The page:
Path to the Tourney

Hello. It’s been a long time. I know I haven’t been living up to my end of the bargain. So much stuff going on in Wahooland and I’ve been gallivanting around The Commonwealth. Well, all that is coming to an end. While we, and by we, I mean Bloguin, is revamping our site, I decided to use this snow day to catch up on where the Men’s Basketball Team stands in relation to going to the tourney, and what it will take to finish out the season.

UVa Now

The paper numbers don’t lie. After a strong-ish November, and a bleak December, the Hoos have used the new year to take it to the ACC. UVa has a mark of 14-5 with a 5-1 Conference record, which puts them just outside of the Top 25. More importantly that what a bunch of writers and coaches think of Virginia, is our RPI, which as of this morning on ESPN, is 19. We will dissect that in a minute, but rest assured, that is more than enough to not only consider the Cavaliers a tourney team, but a very strong seed.

What’s Going Right?

·         Non-Conference Scheduling. One of the 2 big knocks on the Hoos last year was the fact that they played an extremely weak non-conference opponents. In 2012-13, our NCSS (non-conference strength of schedule) was 300 out of 342, one of the worst in the country, and had an RPI in those games of 76. This season, the Hoos NCSS is 36, with an RPI of 6. What has made the difference?

·         Quality Losses vs. Bad Losses. No one likes losing, but not all loses are the same. Scheduling quality opponents and losing to them look a lot better to committees that beating a ton of weaker teams. Virginia last year had a bad schedule and a slew of NC bad losses, including @George Mason, Delaware, and (n)Old Dominion, who ended up with an RPI of 318. This year, Virginia lost to VCU, Wisconsin, and Tennessee, all with solid RPIs and all projected NCAA Tourney teams.

·         Solid R+N. You don’t hear a lot of media people toss this one around, until you get to selection time. R+N is road plus neutral wins. You want to bash UVa? “They are only 2-3 on the road, which means that they sit at home and play games, only traveling when they have to.” I’ve heard that a lot this year. The fact is NCAA Selection Committee looks at ANY time you are away from home, which is where R+N comes into play. The Hoos are 3-0 on neutral court, win wins over Davidson in Charlotte (practically a home game for the Wildcats), and a pair of wins in Corpus Christi against Missouri State and SMU, which are both solid wins. Throw in the fact that the other 2 road wins were in the ACC, and the FSU win is considered a ‘quality win’.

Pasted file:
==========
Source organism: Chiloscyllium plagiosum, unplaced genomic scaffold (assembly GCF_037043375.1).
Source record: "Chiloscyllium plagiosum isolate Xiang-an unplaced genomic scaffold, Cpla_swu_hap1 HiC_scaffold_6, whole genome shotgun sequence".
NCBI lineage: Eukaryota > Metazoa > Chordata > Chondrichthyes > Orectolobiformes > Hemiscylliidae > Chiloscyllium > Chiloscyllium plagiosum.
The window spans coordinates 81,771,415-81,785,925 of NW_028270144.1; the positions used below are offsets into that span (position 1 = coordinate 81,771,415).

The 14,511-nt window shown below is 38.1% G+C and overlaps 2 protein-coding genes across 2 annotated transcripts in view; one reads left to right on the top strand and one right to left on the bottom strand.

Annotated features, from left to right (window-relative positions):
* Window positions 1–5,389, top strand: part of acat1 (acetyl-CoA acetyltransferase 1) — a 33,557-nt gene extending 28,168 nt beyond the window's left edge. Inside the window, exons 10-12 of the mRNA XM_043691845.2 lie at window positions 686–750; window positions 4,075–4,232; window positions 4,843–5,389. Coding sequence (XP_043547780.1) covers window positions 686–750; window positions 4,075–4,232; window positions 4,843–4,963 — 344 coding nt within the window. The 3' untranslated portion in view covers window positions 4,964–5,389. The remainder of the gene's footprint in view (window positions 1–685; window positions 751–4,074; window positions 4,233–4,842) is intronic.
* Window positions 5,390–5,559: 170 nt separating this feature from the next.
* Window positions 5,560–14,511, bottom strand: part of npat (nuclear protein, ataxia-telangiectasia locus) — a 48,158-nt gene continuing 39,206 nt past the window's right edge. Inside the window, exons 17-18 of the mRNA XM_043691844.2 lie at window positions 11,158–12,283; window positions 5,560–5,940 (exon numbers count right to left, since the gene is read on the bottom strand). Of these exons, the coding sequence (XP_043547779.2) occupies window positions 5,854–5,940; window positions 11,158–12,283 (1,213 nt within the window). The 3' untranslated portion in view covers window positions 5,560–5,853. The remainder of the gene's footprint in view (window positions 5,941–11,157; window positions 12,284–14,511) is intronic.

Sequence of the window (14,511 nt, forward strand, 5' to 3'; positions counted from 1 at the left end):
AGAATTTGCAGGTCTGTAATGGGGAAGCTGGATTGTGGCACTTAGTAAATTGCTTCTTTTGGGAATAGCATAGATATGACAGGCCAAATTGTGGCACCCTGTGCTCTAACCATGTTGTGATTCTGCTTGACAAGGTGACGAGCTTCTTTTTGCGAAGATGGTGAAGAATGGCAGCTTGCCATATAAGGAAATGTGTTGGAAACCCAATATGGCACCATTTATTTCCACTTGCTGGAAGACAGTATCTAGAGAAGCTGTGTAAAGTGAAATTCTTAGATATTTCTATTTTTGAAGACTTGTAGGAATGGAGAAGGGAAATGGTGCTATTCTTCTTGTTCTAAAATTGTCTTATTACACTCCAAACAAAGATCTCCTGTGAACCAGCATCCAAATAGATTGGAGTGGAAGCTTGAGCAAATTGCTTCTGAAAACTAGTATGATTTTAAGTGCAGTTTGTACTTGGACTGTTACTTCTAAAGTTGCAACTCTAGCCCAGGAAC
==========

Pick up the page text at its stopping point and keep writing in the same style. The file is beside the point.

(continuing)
·         Remaining Schedule. It’s not that the ACC is easy in any sense of speaking, but Virginia’s schedule from here on out is not a difficult one. Only 2 games remaining are against RPI Top 50 teams: February 2nd at Pitt and March 1st against Syracuse. Virginia also finishes the year with 3 of the last 4 games at home sandwiched between road games at Virginia Tech and Maryland. Knocking on wood, the Hoos have a solid chance at a Top 4 seed in the ACC tournament, which would lock, I SAID LOCK, them into the NCAAs.

What’s Going Wrong?

·         Tennessee. It’s more than an Arrested Development song, it is the one loss this season everyone is going to reference. A 35-point loss on a road ended a very disappointing December, which saw the Hoos head to Green Bay and lose to the Phoenix by 3 and only take out Norfolk State at home by 10. Although the body of work is solid, and Tennessee’s RPI is currently 56, it is the current major talking point why the Hoos should not get in the tourney.

·         Missed Opportunities. Twice this year, teams have used insane 3-point shots to sink the Hoos. First it was VCU at home, who sank a shot from [insert city near Charlottesville] with ticks on the clock to win by 3. Then it was Duke who sank a Jordan/Bird Big Mac shot in the waning seconds to grab the lead back and win by 5. Both losses sting, because they could have been ‘quality wins’.

·         Remaining Schedule. It's a double edged sword, or a two-player swing (Thanks Patches). While the schedule is opponent friendly, it is not friendly in the search for those named wins. Hoos only play 2 more ranked teams, as we mentioned, but face 4 opponents who would be easily considered a bad loss: VT twice, Boston College, and @Georgia Tech. We all remember the BC loss after the Duke win, which pretty much put doubt into the committee’s mind.

How Can We Close?

1.       Just win. UVa finishes 26-5 and 17-1 in conference. Wins 3 more in ACC Tourney. Top 3 seed. Dogs and cats, living together. Mass hysteria.

2.       Win the games you should win. UVa finishes 24-7, 15-3 in conference. Wins 2 in the ACC Tourney. Top 5 seed. I lead the parade down Rugby Road.

3.       Win an expected amount of games. UVa finishes 22-9, 13-5 in ACC, with a loss to a bad team. Wins 1 in the tourney. Top 9 seed. Mission Accomplished

4.       Finish like we did in last 2 seasons. UVa finishes 19-11, 10-8 in ACC. 1 ACC win, but on Thursday. Send fruit baskets to committee. NIT most likely. I lead a parade down Rugby Road, that no one attends except my arresting officer.

What Happens?

Virginia will be somewhere between Scenario 2 and 3, more likely 3. Just knowing history, Virginia finishing on this pace at 15-3 is a long shot. We said that in this ACC 12-6 would get you a Top 4 seed. I might amend that to 13-5, which is still likely, but not probable. Look for the Hoos to make the tourney on that 7/10 line. Which side is still debatable. 

Hamilton Riley

About Hamilton Riley

Mild mannered contractor by day, sports blogger by insomnia.

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